Ciguatera is pronounced see-gwuh-ter-uh
. It sounds like a new Spanish beer or the Mexican pronunciation of 'cigarette' but it's actually what you get when you eat the flesh of certain fish containing a poison called ciguatoxin.
Ciguatoxin sits in the flesh of a fish and has no flavour, no smell and you can't see it but if you eat it you'll know about it because the symptoms of ciguatera are numerous and they hit you soon after eating contaminated flesh. WHICH SPECIES?
You'll only find ciguatoxin in warm water species so the further south you live the less exposed you are, but if you live or holiday in the northern parts there are a few key species you should be aware of.
Opinions differ across Australia as to which species are the ones to look out for but there are several usual suspects that regularly get a mention: red bass, coral trout, mackerel, chinaman fish, moray eels and saddle-tail.
Different fisheries organisations include species such as barracuda, triggerfish, paddletail, wrasse and even queenfish, red emperor and trevally. It's an unusual list given the number of regularly targeted species that rate a mention. Red emperor, mackerel and coral trout are highly sought after fish so how are you meant to take the warnings?
In the end the decision comes down to you but having an awareness of the poison and the species it resides in is the first step to making those decisions.
WHAT ARE THE SYMPTOMS?
Red Bass - one of the key fish species to be aware of
Ciguatera symptoms can come on fast but differences can occur depending on the amount of fish you've eaten and your body's ability to handle the toxin. Symptoms include nausea, vomiting, diarrhoea or numbness in your fingers, toes, lips or throat. You can get weak muscles and joints or headaches or fatigue. In severe cases people can have difficulty breathing and surprisingly symptoms can repeat themselves a few years after the initial poisoning took place.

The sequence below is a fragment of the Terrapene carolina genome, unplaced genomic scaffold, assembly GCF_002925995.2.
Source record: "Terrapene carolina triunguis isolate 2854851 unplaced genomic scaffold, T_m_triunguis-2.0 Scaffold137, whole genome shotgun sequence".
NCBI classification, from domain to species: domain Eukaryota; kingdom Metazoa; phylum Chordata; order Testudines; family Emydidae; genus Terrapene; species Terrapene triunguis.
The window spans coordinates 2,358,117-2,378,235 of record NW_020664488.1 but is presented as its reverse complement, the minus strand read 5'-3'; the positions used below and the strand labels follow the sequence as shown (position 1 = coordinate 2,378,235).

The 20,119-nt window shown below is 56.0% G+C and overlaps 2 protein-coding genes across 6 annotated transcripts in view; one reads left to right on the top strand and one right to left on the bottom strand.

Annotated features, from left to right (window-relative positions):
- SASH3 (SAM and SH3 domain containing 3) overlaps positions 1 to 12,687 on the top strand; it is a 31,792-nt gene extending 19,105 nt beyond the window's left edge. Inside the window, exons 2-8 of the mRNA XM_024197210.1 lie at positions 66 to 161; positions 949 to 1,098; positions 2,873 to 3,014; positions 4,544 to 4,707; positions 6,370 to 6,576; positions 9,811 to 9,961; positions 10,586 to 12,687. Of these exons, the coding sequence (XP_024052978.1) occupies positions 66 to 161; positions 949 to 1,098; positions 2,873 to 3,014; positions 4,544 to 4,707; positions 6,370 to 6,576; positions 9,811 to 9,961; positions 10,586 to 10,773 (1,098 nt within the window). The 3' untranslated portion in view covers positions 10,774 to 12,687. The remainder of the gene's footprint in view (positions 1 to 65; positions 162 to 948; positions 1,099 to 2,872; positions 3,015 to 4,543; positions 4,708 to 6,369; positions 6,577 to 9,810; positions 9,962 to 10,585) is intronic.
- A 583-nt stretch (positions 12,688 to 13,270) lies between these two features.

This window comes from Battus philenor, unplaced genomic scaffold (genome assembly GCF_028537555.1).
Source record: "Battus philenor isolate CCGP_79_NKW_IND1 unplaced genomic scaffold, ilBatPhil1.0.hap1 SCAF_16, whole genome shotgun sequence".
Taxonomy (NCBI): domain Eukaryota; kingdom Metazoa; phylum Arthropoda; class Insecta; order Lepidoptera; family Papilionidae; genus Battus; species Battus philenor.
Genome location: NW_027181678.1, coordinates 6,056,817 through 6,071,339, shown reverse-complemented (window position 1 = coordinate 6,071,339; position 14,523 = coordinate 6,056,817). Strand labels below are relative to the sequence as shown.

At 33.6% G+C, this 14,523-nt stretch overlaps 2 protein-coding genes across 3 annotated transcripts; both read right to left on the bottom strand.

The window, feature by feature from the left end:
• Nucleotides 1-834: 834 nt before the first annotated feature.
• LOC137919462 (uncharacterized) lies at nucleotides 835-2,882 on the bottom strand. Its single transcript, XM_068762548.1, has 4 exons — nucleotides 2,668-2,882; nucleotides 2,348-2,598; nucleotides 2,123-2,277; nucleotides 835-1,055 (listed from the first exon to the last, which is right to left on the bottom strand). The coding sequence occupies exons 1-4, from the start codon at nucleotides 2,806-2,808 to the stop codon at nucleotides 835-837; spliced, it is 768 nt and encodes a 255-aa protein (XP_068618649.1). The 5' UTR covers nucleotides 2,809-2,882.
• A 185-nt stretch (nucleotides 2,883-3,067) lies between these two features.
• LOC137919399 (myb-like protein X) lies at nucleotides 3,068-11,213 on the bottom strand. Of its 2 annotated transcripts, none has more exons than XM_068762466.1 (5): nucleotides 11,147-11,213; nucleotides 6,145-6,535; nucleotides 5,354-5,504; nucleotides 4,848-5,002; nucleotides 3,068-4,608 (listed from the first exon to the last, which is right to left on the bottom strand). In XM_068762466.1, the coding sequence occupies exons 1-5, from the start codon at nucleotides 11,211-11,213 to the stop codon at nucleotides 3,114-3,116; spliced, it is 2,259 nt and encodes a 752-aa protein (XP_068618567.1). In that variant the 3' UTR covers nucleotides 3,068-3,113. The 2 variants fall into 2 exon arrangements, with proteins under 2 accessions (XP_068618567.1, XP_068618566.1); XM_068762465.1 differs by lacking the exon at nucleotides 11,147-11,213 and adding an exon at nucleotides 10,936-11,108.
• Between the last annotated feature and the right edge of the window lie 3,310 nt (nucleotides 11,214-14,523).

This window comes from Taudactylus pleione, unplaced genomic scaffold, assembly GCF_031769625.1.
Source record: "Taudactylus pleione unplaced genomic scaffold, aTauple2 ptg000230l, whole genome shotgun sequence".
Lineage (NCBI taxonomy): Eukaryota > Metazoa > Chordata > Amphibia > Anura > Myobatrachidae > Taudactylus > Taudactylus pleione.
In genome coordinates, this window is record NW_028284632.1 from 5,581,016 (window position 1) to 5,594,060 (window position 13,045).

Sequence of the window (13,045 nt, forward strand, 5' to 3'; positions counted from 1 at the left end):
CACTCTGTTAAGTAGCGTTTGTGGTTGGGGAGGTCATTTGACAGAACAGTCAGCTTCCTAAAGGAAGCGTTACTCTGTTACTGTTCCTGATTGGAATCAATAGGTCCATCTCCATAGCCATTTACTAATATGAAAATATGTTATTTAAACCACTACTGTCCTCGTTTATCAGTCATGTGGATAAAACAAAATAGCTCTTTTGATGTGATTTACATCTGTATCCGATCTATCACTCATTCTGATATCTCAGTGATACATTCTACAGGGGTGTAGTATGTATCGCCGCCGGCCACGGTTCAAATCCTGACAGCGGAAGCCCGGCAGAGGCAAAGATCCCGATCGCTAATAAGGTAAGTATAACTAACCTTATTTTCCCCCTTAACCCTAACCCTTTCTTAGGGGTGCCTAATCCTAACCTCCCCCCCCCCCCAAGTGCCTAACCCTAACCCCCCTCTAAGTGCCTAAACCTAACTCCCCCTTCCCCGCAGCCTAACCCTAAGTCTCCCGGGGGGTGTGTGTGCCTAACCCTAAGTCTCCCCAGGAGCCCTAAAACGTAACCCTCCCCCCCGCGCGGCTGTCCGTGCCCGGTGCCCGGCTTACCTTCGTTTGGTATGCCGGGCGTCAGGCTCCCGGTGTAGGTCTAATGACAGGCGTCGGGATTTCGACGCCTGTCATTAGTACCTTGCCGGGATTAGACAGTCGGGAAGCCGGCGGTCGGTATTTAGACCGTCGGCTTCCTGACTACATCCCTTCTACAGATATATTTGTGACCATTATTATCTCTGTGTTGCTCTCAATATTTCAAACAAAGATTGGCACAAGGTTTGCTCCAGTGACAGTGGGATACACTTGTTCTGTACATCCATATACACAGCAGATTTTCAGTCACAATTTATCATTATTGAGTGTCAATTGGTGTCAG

If any of these things happen seek medical attention as soon as possible. TESTING FOR CIGUATERA
Ciguatera doesn't affect the flavour, colour or appearance of the fish and cooking or freezing won't kill it either so how do you know if you are about to cook a contaminated fish? T
There are plenty of theories around regarding ways to test your catch to see if it contains ciguatoxin. Some old wives tales suggest that ants won't eat the flesh of a contaminated fish, a silver spoon or coin in a pot of poisoned fish will tarnish or even coconut will turn green if it is cooked with contaminated fish.
There is one commercially available test for the toxin called Cigua-Check (http://cigua.oceanit.com
) which guarantees a correct determination if you're unsure but otherwise there are some basic principles that will help you avoid it if you're concerned.
The first step is to simply be aware of the toxin, its nature and the fish it tends to reside in and the information above helps you to that end.
Other things you can do are avoiding eating the head, liver or roe of the key species it's found in as these areas are where the most concentrated form of the toxin is found. Eating a variety of warm water fish can help reduce the risk of finding it as will avoiding eating larger sized warm water fish as the toxin is more likely to be found in larger and older fish.
Cases of ciguatera have been reported from large spanish mackerel
There were days when red bass and chinaman fish were a regular catch that would be kept for a meal rather than being shunned for a fear of poisoning also a number of highly sort after fish are those which can be prone to ciguatera, how then do you know the best way to go with these fish?
It comes down to you deciding what's best for you. Ciguatoxin is something that can exist in warm watered reef fish and there are species which do pose a higher risk of contamination than others. From there it's up to you to decide what you keep and what you let go.
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